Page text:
Who: Esben Mølgaard (CP3-Origins)
When: Sunday, June 15, 2014
In this thesis, we will present the results of our studies into the nature of four–dimensional, non-supersymmetric quantum field theory, particularly that of renormalization group flows. This is of course a vast subject and we could not hope to cover it all. We begin our presentation by discussing two rather different models that we will return to several times during the course of the thesis. The first is the standard model of particle physics, where we put a great emphasis on the Higgs field and its particle, the second is an SU(Nc) toy model which has been found to have many interesting properties.
We then proceed to introduce the concept of renormalization, and dedicate an extended section to a new method that we have developed for the calculation of (especially) beta functions. We also take time to discuss fixed points in gauge theories, and how the presence or absence of these is determined by the parameters of the theory in question.
Next, we study the conjectured a theorem, i.e., the proposal that there exists a function a of the couplings in a four-dimensional quantum field theory which is monotonic along any renormalization group flow. We test the weak form of this conjecture, which states that a is larger at UV fixed points than at IR fixed points, and find that this holds in the toy model even when none of the fixed points is Gaussian.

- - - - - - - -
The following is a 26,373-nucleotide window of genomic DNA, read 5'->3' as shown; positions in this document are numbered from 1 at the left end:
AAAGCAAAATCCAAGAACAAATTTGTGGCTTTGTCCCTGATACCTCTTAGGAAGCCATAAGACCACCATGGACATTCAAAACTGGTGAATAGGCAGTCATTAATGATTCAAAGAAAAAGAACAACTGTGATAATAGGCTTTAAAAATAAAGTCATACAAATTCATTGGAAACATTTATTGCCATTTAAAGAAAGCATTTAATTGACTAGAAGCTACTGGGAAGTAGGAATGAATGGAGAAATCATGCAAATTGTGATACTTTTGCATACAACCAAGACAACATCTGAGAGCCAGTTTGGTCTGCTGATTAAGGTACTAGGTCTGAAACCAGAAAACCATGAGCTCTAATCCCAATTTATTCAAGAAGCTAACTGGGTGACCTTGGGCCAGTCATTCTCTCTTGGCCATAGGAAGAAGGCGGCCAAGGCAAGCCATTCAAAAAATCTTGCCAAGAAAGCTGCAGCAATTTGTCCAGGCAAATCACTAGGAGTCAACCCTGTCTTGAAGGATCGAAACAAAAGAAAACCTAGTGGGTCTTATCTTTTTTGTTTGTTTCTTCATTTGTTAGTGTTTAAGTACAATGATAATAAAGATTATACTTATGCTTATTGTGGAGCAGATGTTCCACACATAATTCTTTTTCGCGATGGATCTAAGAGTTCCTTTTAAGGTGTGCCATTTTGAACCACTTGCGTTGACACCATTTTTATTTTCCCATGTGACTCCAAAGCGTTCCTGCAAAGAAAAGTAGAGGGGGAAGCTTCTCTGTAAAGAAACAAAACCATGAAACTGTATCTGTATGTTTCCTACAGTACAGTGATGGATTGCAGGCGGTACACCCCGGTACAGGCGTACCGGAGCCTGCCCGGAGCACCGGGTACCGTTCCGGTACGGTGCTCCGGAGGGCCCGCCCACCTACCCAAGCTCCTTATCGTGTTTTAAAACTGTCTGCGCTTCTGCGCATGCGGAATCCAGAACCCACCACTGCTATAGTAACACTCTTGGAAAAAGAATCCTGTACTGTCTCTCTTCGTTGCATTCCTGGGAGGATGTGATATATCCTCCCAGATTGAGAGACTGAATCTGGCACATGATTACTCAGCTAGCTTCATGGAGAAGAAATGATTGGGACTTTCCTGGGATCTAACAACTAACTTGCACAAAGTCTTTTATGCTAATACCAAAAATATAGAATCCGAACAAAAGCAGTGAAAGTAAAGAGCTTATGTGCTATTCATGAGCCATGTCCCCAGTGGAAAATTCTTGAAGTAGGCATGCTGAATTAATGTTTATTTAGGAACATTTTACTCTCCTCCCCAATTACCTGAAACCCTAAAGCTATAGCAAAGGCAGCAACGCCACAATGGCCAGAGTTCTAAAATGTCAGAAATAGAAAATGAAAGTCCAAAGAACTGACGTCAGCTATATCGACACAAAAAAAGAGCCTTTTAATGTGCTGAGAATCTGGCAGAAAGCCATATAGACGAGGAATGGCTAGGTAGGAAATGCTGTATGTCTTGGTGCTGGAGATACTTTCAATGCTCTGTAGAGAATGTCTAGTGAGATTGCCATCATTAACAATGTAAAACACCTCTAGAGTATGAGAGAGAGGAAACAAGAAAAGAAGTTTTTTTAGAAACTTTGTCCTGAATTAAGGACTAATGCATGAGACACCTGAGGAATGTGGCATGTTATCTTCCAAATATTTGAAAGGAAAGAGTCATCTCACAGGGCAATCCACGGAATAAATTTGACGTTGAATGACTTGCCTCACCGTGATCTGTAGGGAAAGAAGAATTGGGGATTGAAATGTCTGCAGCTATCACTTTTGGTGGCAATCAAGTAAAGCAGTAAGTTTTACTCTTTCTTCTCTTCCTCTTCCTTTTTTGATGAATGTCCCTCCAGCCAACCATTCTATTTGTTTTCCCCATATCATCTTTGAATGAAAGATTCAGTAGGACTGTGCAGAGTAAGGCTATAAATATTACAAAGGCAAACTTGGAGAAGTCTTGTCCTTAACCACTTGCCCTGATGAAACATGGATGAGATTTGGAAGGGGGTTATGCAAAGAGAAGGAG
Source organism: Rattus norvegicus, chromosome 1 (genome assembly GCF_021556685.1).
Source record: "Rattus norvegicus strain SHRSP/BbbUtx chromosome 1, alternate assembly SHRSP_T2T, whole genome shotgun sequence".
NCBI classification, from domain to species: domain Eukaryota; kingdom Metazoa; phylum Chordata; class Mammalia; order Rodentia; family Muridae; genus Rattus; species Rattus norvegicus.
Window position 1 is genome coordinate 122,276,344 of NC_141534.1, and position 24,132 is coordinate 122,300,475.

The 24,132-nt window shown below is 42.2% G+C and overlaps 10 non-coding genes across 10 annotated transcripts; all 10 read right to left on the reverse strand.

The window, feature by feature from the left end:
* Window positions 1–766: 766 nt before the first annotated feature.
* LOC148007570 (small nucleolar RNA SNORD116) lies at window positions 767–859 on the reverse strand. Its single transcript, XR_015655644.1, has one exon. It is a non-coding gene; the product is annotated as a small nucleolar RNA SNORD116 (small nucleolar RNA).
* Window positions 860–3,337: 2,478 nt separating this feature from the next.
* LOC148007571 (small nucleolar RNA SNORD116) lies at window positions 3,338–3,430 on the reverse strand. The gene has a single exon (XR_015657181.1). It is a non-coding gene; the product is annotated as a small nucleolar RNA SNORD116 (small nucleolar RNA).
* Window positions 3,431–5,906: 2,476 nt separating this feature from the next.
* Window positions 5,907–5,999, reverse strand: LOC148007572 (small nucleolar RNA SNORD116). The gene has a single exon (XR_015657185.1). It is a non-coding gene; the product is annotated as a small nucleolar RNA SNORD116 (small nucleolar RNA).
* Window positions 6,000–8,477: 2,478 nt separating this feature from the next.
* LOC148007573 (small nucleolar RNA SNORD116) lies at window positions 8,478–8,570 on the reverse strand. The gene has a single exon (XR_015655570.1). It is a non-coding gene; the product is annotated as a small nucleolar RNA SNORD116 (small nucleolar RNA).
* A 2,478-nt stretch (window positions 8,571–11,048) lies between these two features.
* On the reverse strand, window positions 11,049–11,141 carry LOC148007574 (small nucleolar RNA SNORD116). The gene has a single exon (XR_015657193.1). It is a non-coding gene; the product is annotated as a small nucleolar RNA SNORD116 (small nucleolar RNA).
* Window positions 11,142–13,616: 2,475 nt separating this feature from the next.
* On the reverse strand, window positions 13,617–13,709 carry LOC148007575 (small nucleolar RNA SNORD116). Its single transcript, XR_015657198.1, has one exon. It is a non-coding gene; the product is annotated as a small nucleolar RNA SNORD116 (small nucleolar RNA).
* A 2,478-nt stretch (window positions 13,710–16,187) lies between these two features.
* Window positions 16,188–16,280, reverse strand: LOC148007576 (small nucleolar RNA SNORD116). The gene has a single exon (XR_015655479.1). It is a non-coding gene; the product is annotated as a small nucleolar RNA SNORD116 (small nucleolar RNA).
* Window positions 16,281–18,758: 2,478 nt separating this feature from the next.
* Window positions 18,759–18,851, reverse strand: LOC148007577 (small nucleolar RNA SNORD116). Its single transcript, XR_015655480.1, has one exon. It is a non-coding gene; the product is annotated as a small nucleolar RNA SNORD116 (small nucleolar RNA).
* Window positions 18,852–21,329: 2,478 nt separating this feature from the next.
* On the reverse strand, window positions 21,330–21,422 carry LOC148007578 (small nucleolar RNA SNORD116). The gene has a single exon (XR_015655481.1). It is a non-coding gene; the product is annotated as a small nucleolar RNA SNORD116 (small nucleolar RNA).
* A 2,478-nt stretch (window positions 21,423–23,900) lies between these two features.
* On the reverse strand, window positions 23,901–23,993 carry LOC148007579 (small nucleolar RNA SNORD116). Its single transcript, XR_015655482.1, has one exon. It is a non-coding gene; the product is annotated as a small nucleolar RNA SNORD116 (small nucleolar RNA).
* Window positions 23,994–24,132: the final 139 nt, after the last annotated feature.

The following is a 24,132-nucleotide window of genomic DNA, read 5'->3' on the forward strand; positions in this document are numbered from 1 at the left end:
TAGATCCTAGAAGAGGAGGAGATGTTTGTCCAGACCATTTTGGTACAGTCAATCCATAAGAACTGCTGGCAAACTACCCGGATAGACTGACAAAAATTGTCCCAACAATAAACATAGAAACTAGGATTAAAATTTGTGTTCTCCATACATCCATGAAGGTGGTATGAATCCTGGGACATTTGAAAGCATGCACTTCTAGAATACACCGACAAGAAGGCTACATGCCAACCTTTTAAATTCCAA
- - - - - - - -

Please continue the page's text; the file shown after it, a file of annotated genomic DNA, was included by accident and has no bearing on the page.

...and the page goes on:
From our investigations into the a theorem, we discovered that to preserve the symmetries of a gauge-Yukawa theory, it is necessary to run the gauge couplings with a beta function that is calculated to one higher loop order than the Yukawa beta functions, which must in turn be computed to one higher loop order than the quartic beta functions. We use this very important result to refine computations done previously by others regarding the stability of the standard model vacuum.
Finally, we consider the renormalization group flows of a model inspired by the standard model lepton sector when the beta functions are computed to different loop orders. We use this to give quantitative statements regarding the trustworthiness of perturbation theory.